Reasons for lower qualification levels among refugees

On average, refugees have lower levels of general and vocational education than other migrant groups. The levels of general education are strongly polarized: a fairly high proportion has attended or completed upper secondary school, but there is also a high proportion who have only attended primary school or have no school education at all. Just under a third have attended university or started a vocational education; a fifth have completed higher education. There are several causes for this: protracted wars, civil wars and other violent conflicts contribute to a marked reduction in educational opportunities. The same applies to ethnic and religious minorities whose access to educational institutions has often been denied. But quality levels of educational systems, especially a lack of vocational training systems, also play an important role. Survey results show that about two-thirds of refugees in Germany want to gain educational qualifications. Even if these aims were only partially realised, it would lead to an improvement of the educational level of refugees settled in Germany in the medium term.

Integration of migrants into the German labour market

The integration of all migrants into the labour market takes time. Employment rates increase with the length of stay and eventually approach similar levels to those of the local population. The same applies to levels of pay. Thus, about ten years after arrival, 70 percent of the migrants are employed; and after ten years in employment in Germany, median earnings will have reached 90 percent of the median earnings of the German population.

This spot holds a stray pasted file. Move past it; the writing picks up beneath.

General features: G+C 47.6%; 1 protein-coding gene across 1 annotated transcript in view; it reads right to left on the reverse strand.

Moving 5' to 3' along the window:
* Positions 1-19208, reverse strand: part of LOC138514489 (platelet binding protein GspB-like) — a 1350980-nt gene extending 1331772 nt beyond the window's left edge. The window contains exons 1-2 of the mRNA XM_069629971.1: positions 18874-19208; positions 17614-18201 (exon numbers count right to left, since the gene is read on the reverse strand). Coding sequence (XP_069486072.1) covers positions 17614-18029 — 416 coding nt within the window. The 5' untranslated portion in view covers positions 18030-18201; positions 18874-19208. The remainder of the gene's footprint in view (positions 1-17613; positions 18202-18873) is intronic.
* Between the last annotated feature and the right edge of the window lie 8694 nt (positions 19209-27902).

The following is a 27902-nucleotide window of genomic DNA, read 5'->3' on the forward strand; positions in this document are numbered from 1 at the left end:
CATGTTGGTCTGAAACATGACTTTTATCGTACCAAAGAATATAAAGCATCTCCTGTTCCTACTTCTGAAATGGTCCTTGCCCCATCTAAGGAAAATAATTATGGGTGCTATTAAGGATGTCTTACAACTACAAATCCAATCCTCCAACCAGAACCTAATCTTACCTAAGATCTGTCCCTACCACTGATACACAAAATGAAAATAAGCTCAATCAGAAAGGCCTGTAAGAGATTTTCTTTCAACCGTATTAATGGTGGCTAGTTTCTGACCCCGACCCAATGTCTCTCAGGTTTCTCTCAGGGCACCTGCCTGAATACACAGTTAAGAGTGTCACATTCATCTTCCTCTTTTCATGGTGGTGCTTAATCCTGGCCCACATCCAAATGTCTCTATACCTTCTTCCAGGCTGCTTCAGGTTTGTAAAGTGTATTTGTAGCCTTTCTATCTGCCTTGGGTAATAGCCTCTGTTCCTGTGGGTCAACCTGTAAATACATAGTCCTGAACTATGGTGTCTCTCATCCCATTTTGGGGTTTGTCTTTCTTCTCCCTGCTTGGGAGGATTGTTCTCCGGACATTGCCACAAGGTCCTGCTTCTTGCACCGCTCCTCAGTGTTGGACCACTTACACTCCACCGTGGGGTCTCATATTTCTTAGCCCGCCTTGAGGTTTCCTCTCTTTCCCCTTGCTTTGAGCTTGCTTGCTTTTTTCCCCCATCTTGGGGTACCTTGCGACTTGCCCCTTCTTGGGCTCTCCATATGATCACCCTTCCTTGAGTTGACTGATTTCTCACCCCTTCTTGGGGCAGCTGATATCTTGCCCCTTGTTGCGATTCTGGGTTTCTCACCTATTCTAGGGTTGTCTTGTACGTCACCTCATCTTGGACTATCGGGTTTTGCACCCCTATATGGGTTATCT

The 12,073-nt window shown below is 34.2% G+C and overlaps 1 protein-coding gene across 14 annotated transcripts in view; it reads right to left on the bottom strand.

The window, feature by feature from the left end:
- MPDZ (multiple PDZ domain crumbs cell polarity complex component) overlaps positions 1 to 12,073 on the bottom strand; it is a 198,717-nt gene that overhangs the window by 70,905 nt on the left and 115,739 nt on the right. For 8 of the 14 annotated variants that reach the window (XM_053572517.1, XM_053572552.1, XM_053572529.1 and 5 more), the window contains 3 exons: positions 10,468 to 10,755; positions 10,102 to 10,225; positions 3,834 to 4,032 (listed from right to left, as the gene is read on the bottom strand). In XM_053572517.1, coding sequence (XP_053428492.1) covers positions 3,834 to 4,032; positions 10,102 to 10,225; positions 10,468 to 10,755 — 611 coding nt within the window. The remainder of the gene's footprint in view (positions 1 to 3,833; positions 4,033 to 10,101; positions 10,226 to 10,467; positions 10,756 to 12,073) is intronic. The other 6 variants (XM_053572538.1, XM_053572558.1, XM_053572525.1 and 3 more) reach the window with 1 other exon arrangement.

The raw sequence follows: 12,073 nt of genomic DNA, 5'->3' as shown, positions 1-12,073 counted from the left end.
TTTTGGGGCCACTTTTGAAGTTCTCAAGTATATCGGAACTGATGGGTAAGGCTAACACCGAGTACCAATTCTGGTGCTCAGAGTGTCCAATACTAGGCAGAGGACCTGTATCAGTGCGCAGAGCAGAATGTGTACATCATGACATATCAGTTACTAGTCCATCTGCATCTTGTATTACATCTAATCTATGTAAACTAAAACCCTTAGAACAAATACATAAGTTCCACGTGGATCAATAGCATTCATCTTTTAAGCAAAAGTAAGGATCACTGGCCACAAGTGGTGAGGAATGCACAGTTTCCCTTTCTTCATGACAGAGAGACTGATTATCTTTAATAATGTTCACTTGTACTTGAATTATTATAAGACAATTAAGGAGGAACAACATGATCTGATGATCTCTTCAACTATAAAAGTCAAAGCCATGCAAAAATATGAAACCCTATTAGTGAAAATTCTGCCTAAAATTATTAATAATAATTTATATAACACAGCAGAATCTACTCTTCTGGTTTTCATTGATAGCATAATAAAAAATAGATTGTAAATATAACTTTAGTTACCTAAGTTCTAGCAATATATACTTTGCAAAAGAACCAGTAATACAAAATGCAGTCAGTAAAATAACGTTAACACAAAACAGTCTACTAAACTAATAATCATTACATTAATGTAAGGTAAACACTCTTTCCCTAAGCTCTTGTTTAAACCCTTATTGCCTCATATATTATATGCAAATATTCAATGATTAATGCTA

Integration of refugees into the German labour market

The labour-market integration of refugees takes longer on average than that of other migrants. This is not surprising, given that they often have much larger legal and other institutional hurdles to overcome. In addition, they are usually worse prepared for immigration to Germany. In previous years, about 50 percent of the refugees were in work five years after arrival; ten years after arriving, their employment rate was about 60 percent. The average earnings of refugees after ten years of employment in Germany reach around 80 percent of the average earnings of the German population. A recent survey of refugees who immigrated to Germany between 2013 and the beginning of 2016 suggests that a similar trajectory can be expected for the newer cohort of refugees. Overall, it is clear that the labour market integration of refugees presents a larger challenge than the integration of other migrant groups, even if the employment- and wage levels of refugees are also clearly increasing over time.

Conclusion and outlook

The sharp rise in migration to Germany represents a significant economic and societal challenge. The IAB has been following these processes for a long time and has built a set of data infrastructure (including the ‘IAB-SOEP migration sample’ and the ‘IAB-BAMF-SOEP survey of refugees’), through which these processes can be systematically analysed. The IAB will continue to research and analyse the migration and integration of migrants in Germany and other countries in future.